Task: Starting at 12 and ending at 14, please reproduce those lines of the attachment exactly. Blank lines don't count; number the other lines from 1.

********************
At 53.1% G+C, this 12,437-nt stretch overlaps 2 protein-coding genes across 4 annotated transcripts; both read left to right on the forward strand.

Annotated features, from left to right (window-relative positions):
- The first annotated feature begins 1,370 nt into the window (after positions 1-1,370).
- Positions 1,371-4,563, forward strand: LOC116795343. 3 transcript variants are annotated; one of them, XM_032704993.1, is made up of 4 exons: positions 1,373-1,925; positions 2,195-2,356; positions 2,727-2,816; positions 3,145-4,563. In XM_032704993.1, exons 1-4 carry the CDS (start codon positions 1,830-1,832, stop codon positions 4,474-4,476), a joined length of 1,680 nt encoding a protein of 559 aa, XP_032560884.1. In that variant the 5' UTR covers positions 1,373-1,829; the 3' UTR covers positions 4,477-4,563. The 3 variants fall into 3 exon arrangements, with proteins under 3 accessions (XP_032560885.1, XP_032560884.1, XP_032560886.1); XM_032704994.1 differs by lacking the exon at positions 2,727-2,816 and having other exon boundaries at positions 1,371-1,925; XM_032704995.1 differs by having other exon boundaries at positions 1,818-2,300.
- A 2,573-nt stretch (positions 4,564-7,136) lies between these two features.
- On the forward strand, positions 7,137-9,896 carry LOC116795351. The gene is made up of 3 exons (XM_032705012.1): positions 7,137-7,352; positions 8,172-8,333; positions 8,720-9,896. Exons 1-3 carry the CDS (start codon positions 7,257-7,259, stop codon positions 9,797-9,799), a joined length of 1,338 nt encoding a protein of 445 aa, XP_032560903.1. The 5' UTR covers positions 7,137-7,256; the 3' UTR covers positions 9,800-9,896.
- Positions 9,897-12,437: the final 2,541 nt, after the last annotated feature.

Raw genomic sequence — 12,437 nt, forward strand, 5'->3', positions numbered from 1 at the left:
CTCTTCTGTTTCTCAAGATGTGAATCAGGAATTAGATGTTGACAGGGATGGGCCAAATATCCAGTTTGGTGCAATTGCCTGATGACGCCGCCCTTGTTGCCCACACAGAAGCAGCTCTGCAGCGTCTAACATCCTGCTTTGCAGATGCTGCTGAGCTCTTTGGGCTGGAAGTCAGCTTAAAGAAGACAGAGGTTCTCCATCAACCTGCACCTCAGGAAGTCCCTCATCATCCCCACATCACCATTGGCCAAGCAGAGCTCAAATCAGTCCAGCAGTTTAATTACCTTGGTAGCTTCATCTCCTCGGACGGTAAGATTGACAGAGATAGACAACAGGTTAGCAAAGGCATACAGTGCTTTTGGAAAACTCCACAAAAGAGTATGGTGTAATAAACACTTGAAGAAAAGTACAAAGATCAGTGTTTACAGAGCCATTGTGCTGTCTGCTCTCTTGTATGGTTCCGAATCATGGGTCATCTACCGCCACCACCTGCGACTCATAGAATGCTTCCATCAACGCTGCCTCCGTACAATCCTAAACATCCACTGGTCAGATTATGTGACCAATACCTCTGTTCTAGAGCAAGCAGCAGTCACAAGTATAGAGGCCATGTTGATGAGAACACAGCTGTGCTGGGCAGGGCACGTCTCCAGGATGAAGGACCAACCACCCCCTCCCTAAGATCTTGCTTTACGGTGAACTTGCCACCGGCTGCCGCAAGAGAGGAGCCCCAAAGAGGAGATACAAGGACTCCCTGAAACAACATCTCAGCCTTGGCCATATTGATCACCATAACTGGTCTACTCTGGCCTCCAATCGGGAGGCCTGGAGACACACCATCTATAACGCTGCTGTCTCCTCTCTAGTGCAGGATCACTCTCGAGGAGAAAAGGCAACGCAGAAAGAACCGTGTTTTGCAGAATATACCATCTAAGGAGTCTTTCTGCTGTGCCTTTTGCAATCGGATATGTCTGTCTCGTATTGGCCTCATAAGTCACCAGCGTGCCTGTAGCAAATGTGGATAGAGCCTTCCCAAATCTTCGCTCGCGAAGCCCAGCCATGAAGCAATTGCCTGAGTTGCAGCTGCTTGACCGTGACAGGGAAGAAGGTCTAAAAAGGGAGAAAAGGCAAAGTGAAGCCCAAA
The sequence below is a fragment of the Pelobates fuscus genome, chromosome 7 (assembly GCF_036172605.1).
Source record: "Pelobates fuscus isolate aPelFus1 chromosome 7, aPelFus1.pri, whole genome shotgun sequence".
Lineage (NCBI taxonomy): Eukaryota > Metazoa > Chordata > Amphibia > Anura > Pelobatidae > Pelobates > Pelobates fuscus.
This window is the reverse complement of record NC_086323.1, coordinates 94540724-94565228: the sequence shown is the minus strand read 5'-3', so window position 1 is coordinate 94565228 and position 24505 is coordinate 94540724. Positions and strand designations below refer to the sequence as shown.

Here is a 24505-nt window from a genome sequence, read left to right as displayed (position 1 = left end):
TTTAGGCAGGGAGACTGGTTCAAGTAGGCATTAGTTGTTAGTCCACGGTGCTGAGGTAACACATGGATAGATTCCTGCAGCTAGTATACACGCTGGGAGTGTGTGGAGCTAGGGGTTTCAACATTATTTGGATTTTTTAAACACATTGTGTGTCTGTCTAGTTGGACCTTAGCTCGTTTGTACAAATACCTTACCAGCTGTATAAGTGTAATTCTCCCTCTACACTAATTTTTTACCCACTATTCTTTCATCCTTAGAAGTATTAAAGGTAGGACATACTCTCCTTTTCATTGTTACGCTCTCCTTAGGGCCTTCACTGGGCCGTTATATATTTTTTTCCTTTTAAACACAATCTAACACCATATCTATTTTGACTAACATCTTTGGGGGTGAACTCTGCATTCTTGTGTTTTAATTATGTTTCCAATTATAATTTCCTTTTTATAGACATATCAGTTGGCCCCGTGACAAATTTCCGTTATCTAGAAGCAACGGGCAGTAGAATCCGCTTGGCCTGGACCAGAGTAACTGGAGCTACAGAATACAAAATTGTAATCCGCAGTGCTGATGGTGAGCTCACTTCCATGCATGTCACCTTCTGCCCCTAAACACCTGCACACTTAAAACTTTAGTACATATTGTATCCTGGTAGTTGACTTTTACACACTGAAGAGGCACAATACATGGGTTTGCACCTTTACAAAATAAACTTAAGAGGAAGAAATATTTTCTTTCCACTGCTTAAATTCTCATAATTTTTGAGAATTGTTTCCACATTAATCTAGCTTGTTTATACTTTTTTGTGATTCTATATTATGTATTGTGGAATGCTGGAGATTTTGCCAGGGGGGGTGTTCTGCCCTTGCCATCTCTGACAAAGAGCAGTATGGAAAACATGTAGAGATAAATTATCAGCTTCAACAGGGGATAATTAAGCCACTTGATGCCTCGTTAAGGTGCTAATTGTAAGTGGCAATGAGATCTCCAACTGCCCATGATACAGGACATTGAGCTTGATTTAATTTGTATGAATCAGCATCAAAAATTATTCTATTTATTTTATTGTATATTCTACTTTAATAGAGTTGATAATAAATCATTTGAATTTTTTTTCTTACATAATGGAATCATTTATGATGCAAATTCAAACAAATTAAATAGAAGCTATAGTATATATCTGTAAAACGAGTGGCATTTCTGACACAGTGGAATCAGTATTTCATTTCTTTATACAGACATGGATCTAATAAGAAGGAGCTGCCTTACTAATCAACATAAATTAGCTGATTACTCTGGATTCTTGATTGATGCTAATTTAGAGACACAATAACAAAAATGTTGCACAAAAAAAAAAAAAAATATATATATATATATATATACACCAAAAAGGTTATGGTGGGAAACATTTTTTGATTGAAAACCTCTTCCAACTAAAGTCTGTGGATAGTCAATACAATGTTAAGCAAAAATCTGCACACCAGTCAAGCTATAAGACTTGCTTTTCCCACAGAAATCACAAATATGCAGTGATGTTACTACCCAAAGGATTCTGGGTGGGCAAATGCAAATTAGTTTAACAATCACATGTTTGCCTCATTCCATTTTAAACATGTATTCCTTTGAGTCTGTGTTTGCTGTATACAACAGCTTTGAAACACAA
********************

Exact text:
Lineage (NCBI taxonomy): Eukaryota > Metazoa > Chordata > Amphibia > Anura > Pelobatidae > Pelobates > Pelobates fuscus.
This window is the reverse complement of record NC_086323.1, coordinates 94540724-94565228: the sequence shown is the minus strand read 5'-3', so window position 1 is coordinate 94565228 and position 24505 is coordinate 94540724. Positions and strand designations below refer to the sequence as shown.

Here is a 24505-nt window from a genome sequence, read left to right as displayed (position 1 = left end):